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'I was called to say, 'We've had a solicitor's letter over your schools rugby match report'

Paul Howard is this week’s guest on Behind the Lines, and reveals a schools’ rugby story that helped to form Ross O’Carroll Kelly.

File photo of Paul Howard.
File photo of Paul Howard.
Image: Sasko Lazarov/Photocall Ireland

Updated Nov 17th 2020, 9:01 AM

HAVING SOLD MORE than 1.5 million Ross O’Carroll Kelly books, written four Ross stage plays, two musicals about Ireland’s most notable dens of iniquity – Coppers and Anglo Irish Bank – and won four Irish book awards, presumably Paul Howard laments this decision to leave sportswriting every day? 

“I never really wanted to leave, and it still breaks my heart I did”, says Paul on this week’s episode of Behind the Lines

For the benefit of the unlearned among us: Behind the Lines is a weekly podcast exclusive to members of The42, in which we speak with writers about their careers and their favourite writing. Access to the 52-episode back catalogue is just one of the benefits of becoming a member of The42and to sign up, go to

Paul was once sports editor and chief sportswriter with the Sunday Tribune, the paper in which Ross O’Carroll Kelly made the national debut so cruelly denied him by Warren Gatland/Eddie O’Sullivan/Declan Kidney. 

Ross soon took off, and the pressure of writing books along with working as a journalist became too much. It came to a head at the 2004 Olympics, at which Paul would work for 15 hours and then spend another four in the Olympic Village, writing Ross. He took what was intended to be a two-year sabbatical, and never went back. 

31 NO FEE Ross O Carroll Gaiety Rory Nolan as Ross O'Carroll Kelly, ahead of the 2017 stage show Postcards from the Ledge.

“It came at a time when I felt I needed a break. I never in my life wanted to be a novelist or write books, never mind musicals. But it just kind of happened. Pretty much everything that’s happened to me professionally since I left journalism has been a complete accident.”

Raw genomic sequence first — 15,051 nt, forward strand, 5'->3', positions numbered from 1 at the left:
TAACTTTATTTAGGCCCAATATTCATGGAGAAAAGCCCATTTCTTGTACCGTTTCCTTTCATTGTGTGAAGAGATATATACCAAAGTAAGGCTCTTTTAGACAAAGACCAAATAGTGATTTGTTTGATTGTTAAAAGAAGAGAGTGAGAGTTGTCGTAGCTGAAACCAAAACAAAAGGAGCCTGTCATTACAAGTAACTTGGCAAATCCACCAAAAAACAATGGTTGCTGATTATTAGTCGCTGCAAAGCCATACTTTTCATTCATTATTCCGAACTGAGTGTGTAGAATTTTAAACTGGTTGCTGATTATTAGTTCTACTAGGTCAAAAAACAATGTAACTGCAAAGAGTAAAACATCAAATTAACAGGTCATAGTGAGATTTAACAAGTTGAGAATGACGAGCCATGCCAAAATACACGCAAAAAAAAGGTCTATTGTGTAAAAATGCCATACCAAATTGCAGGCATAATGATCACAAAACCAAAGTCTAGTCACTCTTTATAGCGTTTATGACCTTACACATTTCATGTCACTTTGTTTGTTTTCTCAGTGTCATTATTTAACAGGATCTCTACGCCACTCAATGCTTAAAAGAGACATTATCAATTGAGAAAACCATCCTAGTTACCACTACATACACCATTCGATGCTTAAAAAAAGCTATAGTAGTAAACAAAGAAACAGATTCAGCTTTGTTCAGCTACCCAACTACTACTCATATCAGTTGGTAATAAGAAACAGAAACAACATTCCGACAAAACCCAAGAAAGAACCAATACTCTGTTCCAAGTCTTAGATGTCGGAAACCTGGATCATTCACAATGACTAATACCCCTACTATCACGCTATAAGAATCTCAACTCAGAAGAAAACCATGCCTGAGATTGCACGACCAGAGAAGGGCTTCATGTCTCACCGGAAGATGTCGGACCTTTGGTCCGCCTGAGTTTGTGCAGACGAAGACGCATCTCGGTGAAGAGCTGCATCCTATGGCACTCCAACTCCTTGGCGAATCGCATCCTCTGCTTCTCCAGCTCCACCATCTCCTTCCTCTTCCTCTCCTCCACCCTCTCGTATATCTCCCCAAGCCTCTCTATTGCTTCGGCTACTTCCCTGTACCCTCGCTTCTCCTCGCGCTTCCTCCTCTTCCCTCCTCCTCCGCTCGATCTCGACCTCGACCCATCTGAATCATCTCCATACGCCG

That’s not to say his lessons from sportswriting went totally forgotten. 

“I was quite young at the time, I was around 18, and had been asked to cover a schools rugby game for the Indo. I didn’t know much about it, it was new to me. I certainly didn’t know why it was taken so seriously. 

“I remember my first match was Skerries against Blackrock, I think, and seeing 1500 people at this schools’ game. I was asked for 10 paragraphs, which was across six columns of a broadsheet daily newspaper. At that stage in my career it was definitely the biggest story I was ever asked to write, in terms of the word count. I couldn’t understand why it was taken so seriously. But I remember being confused by the mass of double-barrelled names on both sides. There were names everywhere! There may have been a few Roman numerals in there too. 

“At one point I must have lost my concentration, but I gave a try to the wrong kid. I was then called in by the Indo, and was told, ‘We’ve had a solicitor’s letter about your match report.’ 

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“I was thinking, ‘How could I libel someone in a match report? 

“He [the sports editor] said, ‘You gave the try to the wrong kid.’ 

“‘Right…is that serious?’ 

“‘He said to me, ‘You have to remember with these kids. This kid was born, and his Dad brings a rugby ball to the maternity hospital and puts it in the basket with him. The kid is brought home and by the time the kid can stand up, the Dad is throwing a rugby ball at him. The kid then plays junior rugby with his pals in the park, and then he goes to secondary school and the plan is to make the Junior Cup team. He makes the Junior Cup team. 

“‘Then he’s told the most important thing in his entire life is to make the Senior Cup team. And he makes the Senior Cup team. And in his very first match, he scores a try. And you get his fucking name wrong.’ 

“I could see it as quite a reasonable thing to be upset when he explained it to me like that! 

“The solicitor’s letter demanded a retraction, a correction and an apology. I was just told to be grateful they weren’t looking for damages. 

“But that whole thing about the Dad who is ready to defend his sporting son’s honour with a solicitor’s letter is essentially the dynamic Ross has with Charles O’Carroll Kelly, so I stole that. It wasn’t a wasted lesson on me.” 

You can listen to the full conversation with Paul by subscribing at 

About the author:

Gavin Cooney

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